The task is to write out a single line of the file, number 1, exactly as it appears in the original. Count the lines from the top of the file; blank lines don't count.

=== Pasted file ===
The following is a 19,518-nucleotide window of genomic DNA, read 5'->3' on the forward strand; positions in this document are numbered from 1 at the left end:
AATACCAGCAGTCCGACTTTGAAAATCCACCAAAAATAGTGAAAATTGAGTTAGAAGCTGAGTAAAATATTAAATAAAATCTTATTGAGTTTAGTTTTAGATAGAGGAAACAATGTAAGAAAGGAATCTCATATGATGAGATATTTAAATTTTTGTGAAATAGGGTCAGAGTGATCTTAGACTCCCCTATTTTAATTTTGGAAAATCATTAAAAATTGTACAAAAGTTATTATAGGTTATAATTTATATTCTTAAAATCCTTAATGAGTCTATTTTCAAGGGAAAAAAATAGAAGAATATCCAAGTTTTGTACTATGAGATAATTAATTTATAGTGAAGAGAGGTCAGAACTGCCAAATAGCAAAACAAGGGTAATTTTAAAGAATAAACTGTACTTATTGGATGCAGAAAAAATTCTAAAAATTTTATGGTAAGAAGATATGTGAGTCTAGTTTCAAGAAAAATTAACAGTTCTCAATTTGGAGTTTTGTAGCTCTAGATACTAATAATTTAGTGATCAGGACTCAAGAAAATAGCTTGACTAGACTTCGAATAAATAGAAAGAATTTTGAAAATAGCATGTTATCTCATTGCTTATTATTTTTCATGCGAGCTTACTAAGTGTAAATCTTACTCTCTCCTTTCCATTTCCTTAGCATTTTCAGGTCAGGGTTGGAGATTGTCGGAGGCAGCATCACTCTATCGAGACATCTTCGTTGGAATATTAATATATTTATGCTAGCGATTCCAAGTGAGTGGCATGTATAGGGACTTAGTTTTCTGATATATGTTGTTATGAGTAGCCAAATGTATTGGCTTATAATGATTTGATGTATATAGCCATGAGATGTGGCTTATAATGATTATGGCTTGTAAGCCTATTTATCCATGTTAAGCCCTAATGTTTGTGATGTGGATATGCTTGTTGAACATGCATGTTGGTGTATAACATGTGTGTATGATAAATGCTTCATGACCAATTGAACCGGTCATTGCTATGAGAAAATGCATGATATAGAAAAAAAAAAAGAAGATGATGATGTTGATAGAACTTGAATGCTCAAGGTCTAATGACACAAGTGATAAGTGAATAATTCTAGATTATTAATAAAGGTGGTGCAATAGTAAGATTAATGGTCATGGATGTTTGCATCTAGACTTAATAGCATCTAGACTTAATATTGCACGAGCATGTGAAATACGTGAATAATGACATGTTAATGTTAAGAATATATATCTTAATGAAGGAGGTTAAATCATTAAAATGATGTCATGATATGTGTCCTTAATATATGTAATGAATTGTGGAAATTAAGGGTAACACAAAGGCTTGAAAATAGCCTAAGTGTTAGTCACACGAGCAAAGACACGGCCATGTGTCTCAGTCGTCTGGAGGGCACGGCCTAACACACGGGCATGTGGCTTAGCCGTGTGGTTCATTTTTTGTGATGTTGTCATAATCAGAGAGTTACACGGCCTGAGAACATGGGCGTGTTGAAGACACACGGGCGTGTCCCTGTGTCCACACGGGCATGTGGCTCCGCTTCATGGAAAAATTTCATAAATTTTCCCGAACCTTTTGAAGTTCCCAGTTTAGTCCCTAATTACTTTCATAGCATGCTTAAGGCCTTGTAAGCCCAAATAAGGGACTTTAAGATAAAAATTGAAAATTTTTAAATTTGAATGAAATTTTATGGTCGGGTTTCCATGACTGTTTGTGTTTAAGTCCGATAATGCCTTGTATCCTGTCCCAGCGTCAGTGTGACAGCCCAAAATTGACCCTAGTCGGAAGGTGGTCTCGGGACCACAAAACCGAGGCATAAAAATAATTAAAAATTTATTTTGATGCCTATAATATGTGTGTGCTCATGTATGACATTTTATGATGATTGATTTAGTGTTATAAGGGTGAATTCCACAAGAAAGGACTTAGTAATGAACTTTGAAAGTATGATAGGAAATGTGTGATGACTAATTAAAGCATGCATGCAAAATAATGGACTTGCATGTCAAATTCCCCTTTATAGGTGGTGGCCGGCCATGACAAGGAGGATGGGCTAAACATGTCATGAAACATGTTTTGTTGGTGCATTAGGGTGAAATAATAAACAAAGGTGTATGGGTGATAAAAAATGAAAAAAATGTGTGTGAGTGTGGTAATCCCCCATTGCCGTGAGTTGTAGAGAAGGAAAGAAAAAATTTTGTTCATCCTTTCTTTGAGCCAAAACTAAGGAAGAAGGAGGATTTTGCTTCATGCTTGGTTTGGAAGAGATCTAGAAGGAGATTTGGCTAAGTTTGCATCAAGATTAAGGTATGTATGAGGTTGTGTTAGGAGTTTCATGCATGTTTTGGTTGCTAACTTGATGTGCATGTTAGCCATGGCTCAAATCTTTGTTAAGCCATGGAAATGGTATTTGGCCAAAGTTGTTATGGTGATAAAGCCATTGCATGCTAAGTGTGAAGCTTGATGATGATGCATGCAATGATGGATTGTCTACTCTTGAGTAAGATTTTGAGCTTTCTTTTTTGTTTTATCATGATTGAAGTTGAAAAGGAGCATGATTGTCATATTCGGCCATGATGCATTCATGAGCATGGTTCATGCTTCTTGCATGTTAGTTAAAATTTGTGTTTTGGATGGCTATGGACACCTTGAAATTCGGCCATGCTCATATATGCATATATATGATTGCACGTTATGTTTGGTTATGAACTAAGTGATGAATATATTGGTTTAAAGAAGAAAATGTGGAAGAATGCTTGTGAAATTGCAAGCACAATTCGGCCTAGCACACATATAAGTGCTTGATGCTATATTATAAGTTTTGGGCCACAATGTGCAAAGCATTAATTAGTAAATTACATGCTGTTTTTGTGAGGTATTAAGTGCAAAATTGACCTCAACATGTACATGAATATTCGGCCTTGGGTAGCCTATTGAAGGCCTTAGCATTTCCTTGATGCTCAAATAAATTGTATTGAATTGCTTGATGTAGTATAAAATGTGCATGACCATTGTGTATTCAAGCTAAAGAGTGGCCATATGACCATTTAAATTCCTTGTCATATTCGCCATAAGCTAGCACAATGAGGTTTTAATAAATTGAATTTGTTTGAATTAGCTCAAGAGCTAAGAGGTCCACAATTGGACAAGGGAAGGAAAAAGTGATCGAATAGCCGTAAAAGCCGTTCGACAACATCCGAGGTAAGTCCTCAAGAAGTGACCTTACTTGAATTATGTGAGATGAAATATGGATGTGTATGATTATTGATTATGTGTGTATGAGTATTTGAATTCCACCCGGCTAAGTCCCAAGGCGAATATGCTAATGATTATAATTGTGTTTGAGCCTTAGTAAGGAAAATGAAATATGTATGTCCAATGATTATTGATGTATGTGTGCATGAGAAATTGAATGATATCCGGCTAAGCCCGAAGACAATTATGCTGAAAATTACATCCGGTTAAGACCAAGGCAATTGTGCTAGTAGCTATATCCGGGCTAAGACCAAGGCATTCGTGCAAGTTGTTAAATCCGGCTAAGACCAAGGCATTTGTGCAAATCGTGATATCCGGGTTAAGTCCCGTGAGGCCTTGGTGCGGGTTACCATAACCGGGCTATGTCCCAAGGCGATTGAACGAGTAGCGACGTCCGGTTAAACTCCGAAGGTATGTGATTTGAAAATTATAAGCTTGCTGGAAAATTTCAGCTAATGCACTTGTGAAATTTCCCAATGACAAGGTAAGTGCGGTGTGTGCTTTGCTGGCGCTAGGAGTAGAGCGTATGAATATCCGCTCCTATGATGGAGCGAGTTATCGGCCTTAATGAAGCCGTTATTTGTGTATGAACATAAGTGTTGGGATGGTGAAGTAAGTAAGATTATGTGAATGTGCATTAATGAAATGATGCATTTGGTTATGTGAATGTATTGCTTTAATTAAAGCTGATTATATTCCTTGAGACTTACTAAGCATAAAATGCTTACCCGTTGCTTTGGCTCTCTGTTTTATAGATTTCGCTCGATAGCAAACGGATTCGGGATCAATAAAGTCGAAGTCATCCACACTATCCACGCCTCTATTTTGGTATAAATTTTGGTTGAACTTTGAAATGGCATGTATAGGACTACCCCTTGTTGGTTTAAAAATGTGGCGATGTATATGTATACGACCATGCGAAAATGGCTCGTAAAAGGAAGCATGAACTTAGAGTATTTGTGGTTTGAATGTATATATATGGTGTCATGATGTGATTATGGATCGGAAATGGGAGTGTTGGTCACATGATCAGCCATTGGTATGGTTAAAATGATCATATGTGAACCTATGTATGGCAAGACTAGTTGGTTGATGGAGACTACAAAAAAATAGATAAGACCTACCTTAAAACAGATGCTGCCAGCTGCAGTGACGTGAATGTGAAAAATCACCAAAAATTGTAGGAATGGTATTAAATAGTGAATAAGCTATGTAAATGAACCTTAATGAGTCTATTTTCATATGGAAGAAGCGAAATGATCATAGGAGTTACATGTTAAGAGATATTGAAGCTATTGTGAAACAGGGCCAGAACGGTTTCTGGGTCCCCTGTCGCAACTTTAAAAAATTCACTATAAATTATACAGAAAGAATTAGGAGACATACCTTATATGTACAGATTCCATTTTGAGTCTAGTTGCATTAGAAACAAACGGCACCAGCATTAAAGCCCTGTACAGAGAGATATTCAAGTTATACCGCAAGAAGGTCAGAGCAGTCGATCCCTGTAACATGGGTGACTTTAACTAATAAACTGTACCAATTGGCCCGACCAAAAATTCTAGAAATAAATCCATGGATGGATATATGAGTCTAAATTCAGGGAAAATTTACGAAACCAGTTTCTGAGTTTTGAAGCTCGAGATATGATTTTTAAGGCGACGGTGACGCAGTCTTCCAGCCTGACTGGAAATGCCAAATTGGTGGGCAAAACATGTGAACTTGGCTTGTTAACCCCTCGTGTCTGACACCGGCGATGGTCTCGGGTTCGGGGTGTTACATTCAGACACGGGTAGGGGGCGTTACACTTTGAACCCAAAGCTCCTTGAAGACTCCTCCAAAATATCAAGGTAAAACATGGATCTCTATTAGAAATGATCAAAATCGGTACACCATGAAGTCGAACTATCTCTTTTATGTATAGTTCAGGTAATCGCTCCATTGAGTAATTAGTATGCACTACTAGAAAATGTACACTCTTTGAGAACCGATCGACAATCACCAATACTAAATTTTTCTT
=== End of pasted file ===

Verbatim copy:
The following is a 19,518-nucleotide window of genomic DNA, read 5'->3' on the forward strand; positions in this document are numbered from 1 at the left end: